Ajit Kabi, banking analyst at LKP Securities, expects NE SFB’s business to become profitable in FY24. “We are factoring lower stress and lower credit costs for the SFB. The bank had seen losses due to the high provision made. It is unlikely that they would make huge losses in the next year,” he tells Forbes India.

Kabi assesses that Slice is getting an SFB business for a very cheap valuation of Rs 400-600 crore. “They can now grow the SFB business pan-India, from the current seven states,” he says, assessing that Slice would need near Rs 150-200 crore to turnaround the NE SFB business.

Also read: Out of the woods: How Small Finance Bank staged a smart recovery

Out of the woods

Unity SFB stands well capitalised, with a net worth of Rs 1,744 crore as on March 31, 2023 and has reported tier 1 capital ratio of 27.2 percent, as of FY22.

Crisil Ratings notes that Unity SFB’s net loan book (excluding PMC loans) grew to Rs 4,204 crore in FY23, closing from Rs 1,835 crore a year earlier. It has a diversified loan book across microfinance, MSME loans and supply chains. While it has emerged profitable in Q1FY24, the SFB will need to boost collection efficiencies and lower its gross and net NPA levels in the coming quarters.

The Slice-NE SFB merger shakes up banking landscape

“As Unity SFB scales up its portfolio, it is expected to benefit from various dispensations granted by the RBI on amalgamating with PMC Bank. These include, inter alia, an additional timeline of three years to comply with priority sector lending targets, adherence to criteria for small finance banks wherein 50 percent of the loan portfolio comprises ticket sizes up to Rs 25 lakh,” the Crisil ratings note in August says.

Some of the other SFBs, including AU Small Finance Bank and Capital SFB, are in better financial health, as they do not have exposure to microfinance lending, which has been a cause of anxiety for several other SFBs in previous years. Most of the SFBs have been focussed on diversifying their loan book beyond microfinance towards mortgage loans, small business and SME loans and vehicle financing.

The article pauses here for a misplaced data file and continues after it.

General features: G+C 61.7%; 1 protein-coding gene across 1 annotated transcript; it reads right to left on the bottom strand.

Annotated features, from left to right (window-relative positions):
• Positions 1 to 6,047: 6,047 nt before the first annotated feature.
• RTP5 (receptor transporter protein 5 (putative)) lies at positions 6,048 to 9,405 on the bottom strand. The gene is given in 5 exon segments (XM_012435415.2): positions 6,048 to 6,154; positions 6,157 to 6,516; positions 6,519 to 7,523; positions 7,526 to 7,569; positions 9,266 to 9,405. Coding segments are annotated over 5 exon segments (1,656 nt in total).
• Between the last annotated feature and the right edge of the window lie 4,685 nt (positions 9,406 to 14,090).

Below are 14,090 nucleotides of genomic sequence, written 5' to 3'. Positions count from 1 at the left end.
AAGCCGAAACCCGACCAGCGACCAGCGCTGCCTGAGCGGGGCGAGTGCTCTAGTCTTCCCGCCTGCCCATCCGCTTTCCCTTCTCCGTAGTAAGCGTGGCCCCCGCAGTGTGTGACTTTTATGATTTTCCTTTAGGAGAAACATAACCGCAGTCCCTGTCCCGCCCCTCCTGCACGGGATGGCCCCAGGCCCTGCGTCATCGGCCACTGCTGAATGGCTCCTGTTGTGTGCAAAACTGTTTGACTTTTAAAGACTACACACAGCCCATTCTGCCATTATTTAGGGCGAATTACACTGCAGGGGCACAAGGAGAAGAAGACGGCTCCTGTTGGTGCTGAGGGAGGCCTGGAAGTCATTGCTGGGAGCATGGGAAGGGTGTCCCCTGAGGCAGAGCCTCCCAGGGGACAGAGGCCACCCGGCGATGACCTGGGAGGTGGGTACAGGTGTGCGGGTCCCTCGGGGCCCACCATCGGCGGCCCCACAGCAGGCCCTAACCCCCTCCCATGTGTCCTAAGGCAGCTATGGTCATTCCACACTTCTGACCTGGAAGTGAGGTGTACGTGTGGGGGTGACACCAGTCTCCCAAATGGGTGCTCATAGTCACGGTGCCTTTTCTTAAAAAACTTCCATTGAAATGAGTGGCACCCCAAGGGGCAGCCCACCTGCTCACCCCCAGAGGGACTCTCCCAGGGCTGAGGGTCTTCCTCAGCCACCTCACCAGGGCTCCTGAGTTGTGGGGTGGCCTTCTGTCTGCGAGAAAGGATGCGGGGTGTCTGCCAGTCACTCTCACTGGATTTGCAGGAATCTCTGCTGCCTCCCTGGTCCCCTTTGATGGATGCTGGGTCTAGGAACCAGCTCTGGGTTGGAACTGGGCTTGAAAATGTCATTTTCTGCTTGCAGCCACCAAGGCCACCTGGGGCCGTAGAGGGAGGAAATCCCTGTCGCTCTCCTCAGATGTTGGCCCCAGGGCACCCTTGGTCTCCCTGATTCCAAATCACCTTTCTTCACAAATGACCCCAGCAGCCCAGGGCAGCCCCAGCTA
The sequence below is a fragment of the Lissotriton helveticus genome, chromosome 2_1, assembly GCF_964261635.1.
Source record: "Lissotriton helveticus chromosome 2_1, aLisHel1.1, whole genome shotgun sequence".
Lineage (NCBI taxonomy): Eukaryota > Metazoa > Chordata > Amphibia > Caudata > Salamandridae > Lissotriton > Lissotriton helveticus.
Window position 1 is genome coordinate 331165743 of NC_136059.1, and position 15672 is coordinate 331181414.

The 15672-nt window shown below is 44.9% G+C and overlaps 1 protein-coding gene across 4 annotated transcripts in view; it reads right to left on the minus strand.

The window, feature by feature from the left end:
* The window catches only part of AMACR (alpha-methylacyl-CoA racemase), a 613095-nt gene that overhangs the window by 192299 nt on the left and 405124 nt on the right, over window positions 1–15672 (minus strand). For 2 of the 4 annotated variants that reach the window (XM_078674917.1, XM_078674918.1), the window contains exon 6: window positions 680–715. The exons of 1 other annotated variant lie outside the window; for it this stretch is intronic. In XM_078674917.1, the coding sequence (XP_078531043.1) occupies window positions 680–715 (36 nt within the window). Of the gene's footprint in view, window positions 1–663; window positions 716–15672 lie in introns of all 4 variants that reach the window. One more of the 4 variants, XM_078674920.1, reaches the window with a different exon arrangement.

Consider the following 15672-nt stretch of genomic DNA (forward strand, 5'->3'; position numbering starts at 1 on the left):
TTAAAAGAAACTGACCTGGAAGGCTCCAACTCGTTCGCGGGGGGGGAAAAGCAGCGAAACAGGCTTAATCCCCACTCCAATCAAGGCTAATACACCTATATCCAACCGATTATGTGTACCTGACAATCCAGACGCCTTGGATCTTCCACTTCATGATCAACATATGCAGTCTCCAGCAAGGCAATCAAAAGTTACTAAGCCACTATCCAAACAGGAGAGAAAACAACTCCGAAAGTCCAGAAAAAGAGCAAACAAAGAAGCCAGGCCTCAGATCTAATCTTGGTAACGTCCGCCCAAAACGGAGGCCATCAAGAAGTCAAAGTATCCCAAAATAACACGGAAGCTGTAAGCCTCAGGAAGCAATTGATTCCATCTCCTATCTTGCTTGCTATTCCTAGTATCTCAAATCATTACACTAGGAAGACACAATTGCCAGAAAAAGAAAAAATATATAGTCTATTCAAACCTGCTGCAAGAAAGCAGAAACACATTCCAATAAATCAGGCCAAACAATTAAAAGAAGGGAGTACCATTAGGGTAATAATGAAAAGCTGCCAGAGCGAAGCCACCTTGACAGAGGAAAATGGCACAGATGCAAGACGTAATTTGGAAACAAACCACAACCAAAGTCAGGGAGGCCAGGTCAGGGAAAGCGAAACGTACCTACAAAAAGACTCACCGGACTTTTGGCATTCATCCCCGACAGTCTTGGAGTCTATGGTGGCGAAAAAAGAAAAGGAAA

Capital SFB has built its strategy as a “middle-income specialist”, according to its CFO Munish Jain. This bank, once a local area bank in Punjab, has now expanded to neighbouring states including Haryana, Rajasthan, Himachal Pradesh and Delhi. Its June-ended earnings were strong, with year-on-year improvement in interest income, profitability, bad loans and capital adequacy.

With the 97.9 percent retail-centric deposit franchise, 99.8 percent secured lending loan book and a Casa (current and savings account) ratio of 42 percent in FY23, it is better placed than several mid-sized regional banks. Similarly, Fincare SFB has shifted its strategy towards secured lending from a microfinance-focussed one. Jana SFB has refiled its draft papers with the Securities and Exchange Board of India (Sebi) for raising funds through a public offer.

Nitin Aggarwal, banking analyst at Motilal Oswal Securities, says that the SFB concept “has done well”. Interest income has risen for AU SFB (27 percent), Equitas (34 percent) and Ujjivan (42 percent) in the June-ended quarter, compared to levels a year earlier. “The SFBs have created value for the system and have been able to report their growth and profitability despite mandatory priority sector lending norms.”

Much of the focus will now stay on how soon Slice can revamp the loss-making SFB business. Its performance and strategy will give confidence to several large fintechs to build for a banking dream.